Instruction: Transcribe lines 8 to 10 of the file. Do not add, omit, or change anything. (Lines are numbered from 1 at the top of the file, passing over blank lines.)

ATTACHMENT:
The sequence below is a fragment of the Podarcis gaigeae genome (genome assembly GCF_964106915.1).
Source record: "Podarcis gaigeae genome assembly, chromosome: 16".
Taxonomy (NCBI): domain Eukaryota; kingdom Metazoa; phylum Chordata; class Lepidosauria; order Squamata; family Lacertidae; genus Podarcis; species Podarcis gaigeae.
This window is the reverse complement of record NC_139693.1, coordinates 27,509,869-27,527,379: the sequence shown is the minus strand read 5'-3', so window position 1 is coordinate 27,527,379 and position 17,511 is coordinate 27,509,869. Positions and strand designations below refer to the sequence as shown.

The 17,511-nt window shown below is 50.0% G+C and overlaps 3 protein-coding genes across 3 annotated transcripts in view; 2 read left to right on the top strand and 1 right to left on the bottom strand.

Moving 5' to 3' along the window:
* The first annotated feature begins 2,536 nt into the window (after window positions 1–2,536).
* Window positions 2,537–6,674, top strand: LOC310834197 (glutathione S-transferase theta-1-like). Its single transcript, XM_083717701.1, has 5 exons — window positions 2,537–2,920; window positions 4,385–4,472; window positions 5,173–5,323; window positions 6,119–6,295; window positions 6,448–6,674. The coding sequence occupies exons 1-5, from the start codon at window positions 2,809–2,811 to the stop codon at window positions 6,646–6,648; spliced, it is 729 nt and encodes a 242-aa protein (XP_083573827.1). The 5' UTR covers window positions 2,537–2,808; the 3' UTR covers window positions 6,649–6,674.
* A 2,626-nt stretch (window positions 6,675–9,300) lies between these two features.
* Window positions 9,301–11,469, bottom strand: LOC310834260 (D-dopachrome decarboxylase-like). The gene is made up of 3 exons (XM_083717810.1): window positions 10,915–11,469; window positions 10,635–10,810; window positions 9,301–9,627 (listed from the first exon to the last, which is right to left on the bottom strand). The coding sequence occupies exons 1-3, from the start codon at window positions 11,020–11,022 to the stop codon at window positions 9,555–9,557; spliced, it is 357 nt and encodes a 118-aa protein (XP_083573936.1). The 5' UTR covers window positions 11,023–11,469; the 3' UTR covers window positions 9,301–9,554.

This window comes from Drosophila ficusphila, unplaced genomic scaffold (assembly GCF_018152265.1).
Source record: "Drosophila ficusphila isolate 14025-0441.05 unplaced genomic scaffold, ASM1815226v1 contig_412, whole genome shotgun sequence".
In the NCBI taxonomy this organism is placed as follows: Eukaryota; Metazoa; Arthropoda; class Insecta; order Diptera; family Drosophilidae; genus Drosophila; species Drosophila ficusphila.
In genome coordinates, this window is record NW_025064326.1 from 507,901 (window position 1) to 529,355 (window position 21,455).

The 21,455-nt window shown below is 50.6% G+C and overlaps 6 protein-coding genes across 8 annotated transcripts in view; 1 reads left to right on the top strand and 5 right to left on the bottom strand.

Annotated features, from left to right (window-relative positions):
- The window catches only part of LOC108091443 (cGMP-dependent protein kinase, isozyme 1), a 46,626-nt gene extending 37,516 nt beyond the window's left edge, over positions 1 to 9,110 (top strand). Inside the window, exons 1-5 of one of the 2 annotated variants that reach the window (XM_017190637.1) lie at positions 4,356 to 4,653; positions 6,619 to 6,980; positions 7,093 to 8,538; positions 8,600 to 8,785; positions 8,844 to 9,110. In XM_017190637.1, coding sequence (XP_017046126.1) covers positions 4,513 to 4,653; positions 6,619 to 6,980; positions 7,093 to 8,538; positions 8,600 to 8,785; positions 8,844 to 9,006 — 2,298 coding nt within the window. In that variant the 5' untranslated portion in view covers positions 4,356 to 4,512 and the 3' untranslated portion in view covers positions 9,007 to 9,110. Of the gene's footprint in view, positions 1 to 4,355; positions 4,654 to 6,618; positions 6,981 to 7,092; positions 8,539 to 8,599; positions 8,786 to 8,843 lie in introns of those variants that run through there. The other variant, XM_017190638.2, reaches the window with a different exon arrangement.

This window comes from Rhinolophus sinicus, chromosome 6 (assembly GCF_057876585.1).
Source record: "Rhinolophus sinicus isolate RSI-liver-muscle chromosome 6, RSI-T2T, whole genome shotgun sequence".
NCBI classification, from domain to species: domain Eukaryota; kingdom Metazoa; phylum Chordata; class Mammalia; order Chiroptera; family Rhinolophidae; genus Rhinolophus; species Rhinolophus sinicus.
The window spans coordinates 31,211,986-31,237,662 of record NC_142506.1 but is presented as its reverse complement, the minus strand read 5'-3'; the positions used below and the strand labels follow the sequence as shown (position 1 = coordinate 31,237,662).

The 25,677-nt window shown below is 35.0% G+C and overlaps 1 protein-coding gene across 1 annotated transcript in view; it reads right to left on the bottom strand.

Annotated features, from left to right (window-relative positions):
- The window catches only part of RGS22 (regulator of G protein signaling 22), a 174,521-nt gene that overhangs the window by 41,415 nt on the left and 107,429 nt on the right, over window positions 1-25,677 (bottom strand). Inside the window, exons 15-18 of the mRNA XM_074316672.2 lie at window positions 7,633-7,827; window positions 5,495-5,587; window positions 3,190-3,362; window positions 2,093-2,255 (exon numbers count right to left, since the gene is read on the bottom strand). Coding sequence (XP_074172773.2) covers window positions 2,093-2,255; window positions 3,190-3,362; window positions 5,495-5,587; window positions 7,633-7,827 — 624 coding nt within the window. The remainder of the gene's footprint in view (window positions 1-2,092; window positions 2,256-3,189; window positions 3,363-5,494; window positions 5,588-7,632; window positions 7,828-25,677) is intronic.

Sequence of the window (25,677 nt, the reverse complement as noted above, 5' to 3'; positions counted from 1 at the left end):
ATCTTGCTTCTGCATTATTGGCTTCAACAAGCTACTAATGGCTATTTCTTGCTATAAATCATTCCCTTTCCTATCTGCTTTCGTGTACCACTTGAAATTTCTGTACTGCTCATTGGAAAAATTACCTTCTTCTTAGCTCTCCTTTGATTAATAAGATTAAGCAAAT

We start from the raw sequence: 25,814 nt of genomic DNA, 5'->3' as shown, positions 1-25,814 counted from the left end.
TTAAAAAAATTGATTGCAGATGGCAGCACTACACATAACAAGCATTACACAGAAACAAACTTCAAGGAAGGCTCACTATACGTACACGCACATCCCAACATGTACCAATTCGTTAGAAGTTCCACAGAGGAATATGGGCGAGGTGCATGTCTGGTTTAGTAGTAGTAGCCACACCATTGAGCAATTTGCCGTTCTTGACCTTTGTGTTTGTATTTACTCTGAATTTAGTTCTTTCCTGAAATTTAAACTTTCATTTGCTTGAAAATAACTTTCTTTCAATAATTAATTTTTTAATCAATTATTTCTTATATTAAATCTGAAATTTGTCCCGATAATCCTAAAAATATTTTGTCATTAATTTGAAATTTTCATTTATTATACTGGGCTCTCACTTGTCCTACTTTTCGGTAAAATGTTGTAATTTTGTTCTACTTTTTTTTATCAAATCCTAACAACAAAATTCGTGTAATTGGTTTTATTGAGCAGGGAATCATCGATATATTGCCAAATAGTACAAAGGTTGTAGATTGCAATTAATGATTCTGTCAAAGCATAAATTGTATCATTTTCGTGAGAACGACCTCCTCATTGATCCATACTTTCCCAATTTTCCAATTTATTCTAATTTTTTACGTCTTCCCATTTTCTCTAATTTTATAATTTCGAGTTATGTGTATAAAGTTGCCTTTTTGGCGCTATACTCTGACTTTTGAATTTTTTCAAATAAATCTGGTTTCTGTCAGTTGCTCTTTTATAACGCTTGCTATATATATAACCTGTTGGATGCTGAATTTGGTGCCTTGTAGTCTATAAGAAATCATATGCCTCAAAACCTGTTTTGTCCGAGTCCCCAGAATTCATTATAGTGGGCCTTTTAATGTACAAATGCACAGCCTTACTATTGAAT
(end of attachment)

* Window positions 2,537–6,674, top strand: LOC310834197 (glutathione S-transferase theta-1-like). Its single transcript, XM_083717701.1, has 5 exons — window positions 2,537–2,920; window positions 4,385–4,472; window positions 5,173–5,323; window positions 6,119–6,295; window positions 6,448–6,674. The coding sequence occupies exons 1-5, from the start codon at window positions 2,809–2,811 to the stop codon at window positions 6,646–6,648; spliced, it is 729 nt and encodes a 242-aa protein (XP_083573827.1). The 5' UTR covers window positions 2,537–2,808; the 3' UTR covers window positions 6,649–6,674.
* A 2,626-nt stretch (window positions 6,675–9,300) lies between these two features.
* Window positions 9,301–11,469, bottom strand: LOC310834260 (D-dopachrome decarboxylase-like). The gene is made up of 3 exons (XM_083717810.1): window positions 10,915–11,469; window positions 10,635–10,810; window positions 9,301–9,627 (listed from the first exon to the last, which is right to left on the bottom strand). The coding sequence occupies exons 1-3, from the start codon at window positions 11,020–11,022 to the stop codon at window positions 9,555–9,557; spliced, it is 357 nt and encodes a 118-aa protein (XP_083573936.1). The 5' UTR covers window positions 11,023–11,469; the 3' UTR covers window positions 9,301–9,554.